It has been observed that for aluminum infiltration and matrix formation around a ceramic filler, wetting of the ceramic filler by the aluminum matrix metal may be an important part of infiltration mechanism. Moreover, at low processing temperatures, a negligible or minimal amount of metal nitriding occurs resulting in a minimal discontinuous phase of aluminum nitride dispersed in the metal matrix. However, as the upper end of the temperature range is approached, nitridation of the metal is more likely to occur. Thus, the amount of the nitride phase in the metal matrix can be controlled by varying the processing temperature at which infiltration occurs. The specific process temperature at which nitride formation becomes more pronounced also varies with such factors as the matrix aluminum alloy used and its quantity relative to the volume of filler material, the filler material to be infiltrated, and the nitrogen concentration of the infiltrating atmosphere. For example, the extent of aluminum nitride formation at a given process temperature is believed to increase as the ability of the alloy to wet the filler decreases and as the nitrogen concentration of the atmosphere increases.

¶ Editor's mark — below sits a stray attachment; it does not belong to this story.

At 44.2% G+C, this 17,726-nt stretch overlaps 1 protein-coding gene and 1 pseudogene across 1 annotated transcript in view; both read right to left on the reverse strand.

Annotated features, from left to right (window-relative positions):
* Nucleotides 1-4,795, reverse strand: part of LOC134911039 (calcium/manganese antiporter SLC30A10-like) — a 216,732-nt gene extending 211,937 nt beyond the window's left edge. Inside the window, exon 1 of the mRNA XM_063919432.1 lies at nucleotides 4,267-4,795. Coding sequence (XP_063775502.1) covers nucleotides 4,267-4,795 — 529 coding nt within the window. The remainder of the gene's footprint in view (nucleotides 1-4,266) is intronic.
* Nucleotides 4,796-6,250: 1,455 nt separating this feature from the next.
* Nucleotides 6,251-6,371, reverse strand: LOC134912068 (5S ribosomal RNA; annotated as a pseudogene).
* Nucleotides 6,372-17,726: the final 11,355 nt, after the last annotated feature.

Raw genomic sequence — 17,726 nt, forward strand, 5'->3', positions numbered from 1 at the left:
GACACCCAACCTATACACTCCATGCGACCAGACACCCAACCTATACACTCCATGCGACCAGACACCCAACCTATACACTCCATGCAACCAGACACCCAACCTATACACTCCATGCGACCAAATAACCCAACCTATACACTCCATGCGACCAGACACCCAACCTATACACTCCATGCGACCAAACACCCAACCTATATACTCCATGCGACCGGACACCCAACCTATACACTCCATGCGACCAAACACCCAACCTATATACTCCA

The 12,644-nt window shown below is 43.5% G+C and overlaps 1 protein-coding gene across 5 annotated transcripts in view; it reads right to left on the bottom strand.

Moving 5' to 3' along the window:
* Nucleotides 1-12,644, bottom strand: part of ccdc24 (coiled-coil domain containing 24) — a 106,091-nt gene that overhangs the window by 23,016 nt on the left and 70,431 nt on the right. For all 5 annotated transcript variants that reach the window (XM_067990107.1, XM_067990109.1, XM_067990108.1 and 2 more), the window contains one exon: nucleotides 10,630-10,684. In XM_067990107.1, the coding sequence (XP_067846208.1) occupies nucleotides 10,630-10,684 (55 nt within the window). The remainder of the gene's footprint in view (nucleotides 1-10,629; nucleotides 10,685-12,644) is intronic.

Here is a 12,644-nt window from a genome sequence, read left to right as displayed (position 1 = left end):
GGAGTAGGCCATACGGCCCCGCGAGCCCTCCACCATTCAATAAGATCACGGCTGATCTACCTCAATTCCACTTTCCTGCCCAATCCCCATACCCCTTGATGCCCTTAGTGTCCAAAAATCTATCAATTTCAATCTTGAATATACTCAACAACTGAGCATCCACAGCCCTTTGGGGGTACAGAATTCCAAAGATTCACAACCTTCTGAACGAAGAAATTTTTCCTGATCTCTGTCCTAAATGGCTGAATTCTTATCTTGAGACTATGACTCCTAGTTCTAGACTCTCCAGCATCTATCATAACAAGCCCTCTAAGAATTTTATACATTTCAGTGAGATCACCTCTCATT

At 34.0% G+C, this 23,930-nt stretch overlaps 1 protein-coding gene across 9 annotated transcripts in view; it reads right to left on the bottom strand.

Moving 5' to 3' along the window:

It is therefore possible to tailor the constituency of the metal matrix during formation of the composite to impart certain characteristics to the resulting product. For a given system, the process conditions can be selected to control the nitride formation. A composite product containing an aluminum nitride phase will exhibit certain properties which can be favorable to, or improve the performance of, the product. Further, the temperature range for spontaneous infiltration with an aluminum alloy may vary with the ceramic material used. In the case of alumina as the filler material, the temperature for infiltration should preferably not exceed about 1000° C. if it is desired that the ductility of the matrix not be reduced by the significant formation of nitride. However, temperatures exceeding 1000° C. may be employed if it is desired to produce a composite with a less ductile and stiffer matrix. To infiltrate silicon carbide, higher temperatures of about 1200° C. may be employed since the aluminum alloy nitrides to a lesser extent, relative to the use of alumina as filler, when silicon carbide is employed as a filler material.